Some studies have shown, however, that attempts to establish a culture of honesty can stumble on nuances. Moore and Gino (2013) concluded in a literature review that positive moral exemplars work best when selected from communities to which subjects belong, while bad examples work best if selected from outside groups. An individual’s identification with or empathy toward the person used as an example tends to govern how he or she responds to it. Bryan et al. (2013) found that students veer more toward honesty when told not to be “a cheater” than when asked not to cheat. They are more inclined to avoid the personal label than to avoid the action. Hulsart and McCarthy (2011) found that faculty role-modeling, consistency, and clarity helped to improve honesty, but that overly specific definitions of terms like cheating or plagiarism may backfire. Any attempt to build a classroom culture of integrity, therefore, should be careful about how dishonest acts are framed, illustrated, and defined.
Another kind of change to class culture might bear fruit. Lang (2013) has argued that teachers can alleviate some of the pressure to cheat by cultivating a climate of mastery goals and intrinsic motivation—a climate that (not coincidentally, I’d argue) also seems to improve learning. Faculty who are uninterested in transforming their class culture may, meanwhile, find that the relationship I have posited cuts both ways. That is, improving honesty may improve learning, but improving skills may improve honesty by bringing a wider range of challenges within the grasp of students. Based on that logic, Bain (2004) and Willingham (2009) may be powerful resources for educators interested in improving instruction and cutting down on dishonesty at the same time. Both are highly readable for non-experts. Moreover, their guidance is often applicable to a wide range of teaching styles and philosophies. Bain (2004) derived lessons for educators from case studies and interviews with outstanding college faculty. Willingham (2009) explained a set of non-controversial cognitive science principles that the author believes educators should understand to teach effectively. To the extent that assessment artifacts increasingly draw on student writing or other compositions, Hillocks (1986)’s meta-analysis evaluation of strategies for teaching writing may also be an asset. Although Hillocks’ book was written for audiences who simultaneously grasp statistics and the specialized discourse of language instruction, its discussions of environmental modes, inquiry foci, scales, and criteria offer some useful and non-intuitive tools for educators who want students to write better. All of the methods identified by Hillocks (1986) as being effective increase the likelihood that students must work through and become comfortable with difficult, active thinking.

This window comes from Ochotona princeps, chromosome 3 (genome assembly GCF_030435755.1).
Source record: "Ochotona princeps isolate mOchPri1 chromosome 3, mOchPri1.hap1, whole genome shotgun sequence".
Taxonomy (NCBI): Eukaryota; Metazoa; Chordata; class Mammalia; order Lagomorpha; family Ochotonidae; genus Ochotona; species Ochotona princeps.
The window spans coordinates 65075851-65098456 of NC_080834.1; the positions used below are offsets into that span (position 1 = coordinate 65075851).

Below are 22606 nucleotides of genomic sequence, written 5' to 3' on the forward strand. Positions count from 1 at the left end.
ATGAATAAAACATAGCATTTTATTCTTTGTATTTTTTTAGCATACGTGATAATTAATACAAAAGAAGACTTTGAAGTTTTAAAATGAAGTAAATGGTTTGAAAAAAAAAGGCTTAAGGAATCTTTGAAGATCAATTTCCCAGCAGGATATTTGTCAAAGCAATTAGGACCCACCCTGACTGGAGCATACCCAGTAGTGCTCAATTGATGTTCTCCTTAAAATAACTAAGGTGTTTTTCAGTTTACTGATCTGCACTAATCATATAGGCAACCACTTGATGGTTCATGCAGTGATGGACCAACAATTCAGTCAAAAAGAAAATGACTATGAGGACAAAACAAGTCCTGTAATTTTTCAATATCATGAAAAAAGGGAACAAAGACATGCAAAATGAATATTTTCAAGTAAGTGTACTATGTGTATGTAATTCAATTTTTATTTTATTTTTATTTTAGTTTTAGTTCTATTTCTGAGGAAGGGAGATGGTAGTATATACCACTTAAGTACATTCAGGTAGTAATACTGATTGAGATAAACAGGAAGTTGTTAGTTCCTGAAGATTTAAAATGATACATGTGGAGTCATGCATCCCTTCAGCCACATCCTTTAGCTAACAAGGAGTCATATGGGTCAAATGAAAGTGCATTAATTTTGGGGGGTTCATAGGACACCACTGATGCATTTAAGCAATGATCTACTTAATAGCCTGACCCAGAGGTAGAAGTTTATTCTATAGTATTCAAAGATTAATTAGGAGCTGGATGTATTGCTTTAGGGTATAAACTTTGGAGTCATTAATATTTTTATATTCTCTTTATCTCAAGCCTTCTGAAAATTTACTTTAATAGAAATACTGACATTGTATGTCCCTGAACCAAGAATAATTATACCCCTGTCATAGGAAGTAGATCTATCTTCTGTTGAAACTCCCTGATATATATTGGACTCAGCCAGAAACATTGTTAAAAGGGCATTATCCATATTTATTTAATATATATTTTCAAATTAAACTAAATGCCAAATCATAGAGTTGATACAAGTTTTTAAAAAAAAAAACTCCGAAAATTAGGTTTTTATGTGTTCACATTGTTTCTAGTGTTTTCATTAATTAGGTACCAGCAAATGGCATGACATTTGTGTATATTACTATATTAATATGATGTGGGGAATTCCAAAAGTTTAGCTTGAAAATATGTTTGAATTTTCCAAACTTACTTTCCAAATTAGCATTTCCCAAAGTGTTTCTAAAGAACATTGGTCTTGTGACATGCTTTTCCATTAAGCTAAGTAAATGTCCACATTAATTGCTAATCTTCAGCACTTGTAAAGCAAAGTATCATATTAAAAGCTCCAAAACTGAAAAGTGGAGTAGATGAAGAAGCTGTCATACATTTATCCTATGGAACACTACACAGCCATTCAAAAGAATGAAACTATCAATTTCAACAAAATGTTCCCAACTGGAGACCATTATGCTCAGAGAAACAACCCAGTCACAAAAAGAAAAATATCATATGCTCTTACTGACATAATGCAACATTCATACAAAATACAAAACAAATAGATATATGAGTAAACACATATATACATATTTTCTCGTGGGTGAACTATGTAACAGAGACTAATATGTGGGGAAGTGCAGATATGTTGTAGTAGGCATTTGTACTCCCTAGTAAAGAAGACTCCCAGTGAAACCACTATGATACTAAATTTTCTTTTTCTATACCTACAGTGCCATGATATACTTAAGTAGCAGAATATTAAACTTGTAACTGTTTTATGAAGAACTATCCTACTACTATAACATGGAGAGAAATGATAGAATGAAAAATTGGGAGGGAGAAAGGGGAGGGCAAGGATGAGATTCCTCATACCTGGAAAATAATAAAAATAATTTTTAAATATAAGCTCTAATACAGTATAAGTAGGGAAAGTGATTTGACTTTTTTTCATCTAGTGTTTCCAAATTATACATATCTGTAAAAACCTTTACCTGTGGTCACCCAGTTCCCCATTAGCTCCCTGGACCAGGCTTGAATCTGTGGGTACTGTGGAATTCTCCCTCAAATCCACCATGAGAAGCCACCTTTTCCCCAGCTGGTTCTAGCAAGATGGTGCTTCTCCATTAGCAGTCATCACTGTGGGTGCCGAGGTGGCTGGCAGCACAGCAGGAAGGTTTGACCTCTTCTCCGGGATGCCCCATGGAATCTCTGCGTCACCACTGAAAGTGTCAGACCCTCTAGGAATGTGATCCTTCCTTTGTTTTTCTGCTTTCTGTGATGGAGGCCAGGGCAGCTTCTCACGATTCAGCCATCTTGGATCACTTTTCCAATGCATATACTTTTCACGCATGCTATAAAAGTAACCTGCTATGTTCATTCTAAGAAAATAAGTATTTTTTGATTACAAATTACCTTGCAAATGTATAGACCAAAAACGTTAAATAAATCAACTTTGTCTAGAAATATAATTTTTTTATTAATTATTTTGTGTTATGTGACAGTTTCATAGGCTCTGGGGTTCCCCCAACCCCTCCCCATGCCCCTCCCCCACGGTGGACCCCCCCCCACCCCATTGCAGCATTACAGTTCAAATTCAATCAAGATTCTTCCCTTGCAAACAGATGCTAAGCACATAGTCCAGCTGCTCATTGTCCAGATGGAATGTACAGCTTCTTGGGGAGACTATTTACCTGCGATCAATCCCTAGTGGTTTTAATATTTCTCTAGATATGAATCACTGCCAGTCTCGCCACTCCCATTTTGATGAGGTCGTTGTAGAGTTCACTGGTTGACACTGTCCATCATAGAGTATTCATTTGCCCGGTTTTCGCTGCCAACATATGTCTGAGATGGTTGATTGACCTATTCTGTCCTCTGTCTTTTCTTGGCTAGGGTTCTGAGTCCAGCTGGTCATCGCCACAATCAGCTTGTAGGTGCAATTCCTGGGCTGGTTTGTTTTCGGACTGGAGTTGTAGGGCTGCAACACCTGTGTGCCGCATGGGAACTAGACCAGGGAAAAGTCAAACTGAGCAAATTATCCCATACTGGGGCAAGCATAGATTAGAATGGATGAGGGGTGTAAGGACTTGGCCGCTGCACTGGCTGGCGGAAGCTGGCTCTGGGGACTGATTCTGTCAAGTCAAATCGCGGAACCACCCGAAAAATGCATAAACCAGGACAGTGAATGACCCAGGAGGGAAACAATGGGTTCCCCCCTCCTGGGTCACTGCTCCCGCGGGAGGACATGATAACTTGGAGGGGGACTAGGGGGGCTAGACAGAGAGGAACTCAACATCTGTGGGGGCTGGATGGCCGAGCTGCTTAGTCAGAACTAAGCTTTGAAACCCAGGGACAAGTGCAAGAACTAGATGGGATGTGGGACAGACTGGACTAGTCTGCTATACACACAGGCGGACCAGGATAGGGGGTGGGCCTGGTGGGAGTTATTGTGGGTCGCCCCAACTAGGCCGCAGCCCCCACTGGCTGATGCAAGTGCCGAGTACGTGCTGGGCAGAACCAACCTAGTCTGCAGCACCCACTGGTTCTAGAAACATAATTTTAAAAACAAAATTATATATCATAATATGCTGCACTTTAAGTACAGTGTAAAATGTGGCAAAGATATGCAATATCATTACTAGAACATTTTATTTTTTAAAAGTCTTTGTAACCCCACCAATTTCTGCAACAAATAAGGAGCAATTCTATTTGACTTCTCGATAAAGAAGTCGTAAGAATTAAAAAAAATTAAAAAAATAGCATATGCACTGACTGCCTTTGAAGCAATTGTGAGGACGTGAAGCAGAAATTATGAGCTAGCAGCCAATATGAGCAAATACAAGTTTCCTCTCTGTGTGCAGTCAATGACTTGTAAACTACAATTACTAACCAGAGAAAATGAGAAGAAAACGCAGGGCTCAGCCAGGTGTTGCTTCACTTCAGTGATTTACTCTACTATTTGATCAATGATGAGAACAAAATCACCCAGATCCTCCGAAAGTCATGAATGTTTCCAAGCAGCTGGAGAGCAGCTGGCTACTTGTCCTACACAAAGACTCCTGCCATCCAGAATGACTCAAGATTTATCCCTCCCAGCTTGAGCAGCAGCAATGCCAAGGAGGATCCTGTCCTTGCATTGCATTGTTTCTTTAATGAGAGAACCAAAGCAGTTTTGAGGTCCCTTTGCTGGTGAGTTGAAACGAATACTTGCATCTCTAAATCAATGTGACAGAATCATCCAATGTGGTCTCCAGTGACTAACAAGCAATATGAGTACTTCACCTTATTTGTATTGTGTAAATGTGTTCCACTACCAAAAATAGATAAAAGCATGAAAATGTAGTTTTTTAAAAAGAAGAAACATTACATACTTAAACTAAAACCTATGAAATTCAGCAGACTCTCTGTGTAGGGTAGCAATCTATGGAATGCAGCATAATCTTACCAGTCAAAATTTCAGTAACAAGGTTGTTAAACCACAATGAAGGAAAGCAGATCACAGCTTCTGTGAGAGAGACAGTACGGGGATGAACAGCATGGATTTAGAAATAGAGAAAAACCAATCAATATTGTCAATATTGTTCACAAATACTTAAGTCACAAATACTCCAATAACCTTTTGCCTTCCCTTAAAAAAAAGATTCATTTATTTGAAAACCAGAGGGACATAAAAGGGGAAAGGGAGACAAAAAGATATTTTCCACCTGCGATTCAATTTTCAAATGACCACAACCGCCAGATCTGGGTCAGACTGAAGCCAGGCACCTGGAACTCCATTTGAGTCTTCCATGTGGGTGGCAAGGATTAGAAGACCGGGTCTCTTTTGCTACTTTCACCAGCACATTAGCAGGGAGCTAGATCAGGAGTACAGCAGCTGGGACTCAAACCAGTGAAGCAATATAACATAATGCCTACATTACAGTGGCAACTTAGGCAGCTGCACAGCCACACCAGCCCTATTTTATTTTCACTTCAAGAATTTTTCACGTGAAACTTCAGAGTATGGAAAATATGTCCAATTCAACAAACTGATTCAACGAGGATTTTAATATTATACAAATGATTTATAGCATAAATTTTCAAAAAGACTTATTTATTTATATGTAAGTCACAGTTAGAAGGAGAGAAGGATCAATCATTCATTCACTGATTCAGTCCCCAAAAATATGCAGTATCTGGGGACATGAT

Adding integrity or honor-code variables to national surveys, assessments, single-campus studies, multi-campus studies, and Common Data Sets could prove illuminating, even if the resulting data falsifies the link hypothesized above. If dishonest students are learning as much as (or more than) honest ones, that would be a discovery worth investigating. At the same time, attempts to curb shortcutting by students may improve performance on learning outcomes while enriching available data. For as classes and institutions transform integrity-related practices, they will necessarily be creating conditions that can be compared against one another, either across time (longitudinally) or across space (geographically).
The integrity variable matters. If, as this article argues, dishonest cognitive shortcuts are hindering student improvement, then many of the ongoing and recurring heated debates over grading standards or how much writing to assign may be chasing red herrings. Instead of debating over details of instruction, we might better help students learn by adopting honor codes or strengthening academic integrity policies—by ensuring that, when we assign brain work, students actually do it.
This article was published with support from Texas Woman’s University Libraries’ Open Access Fund.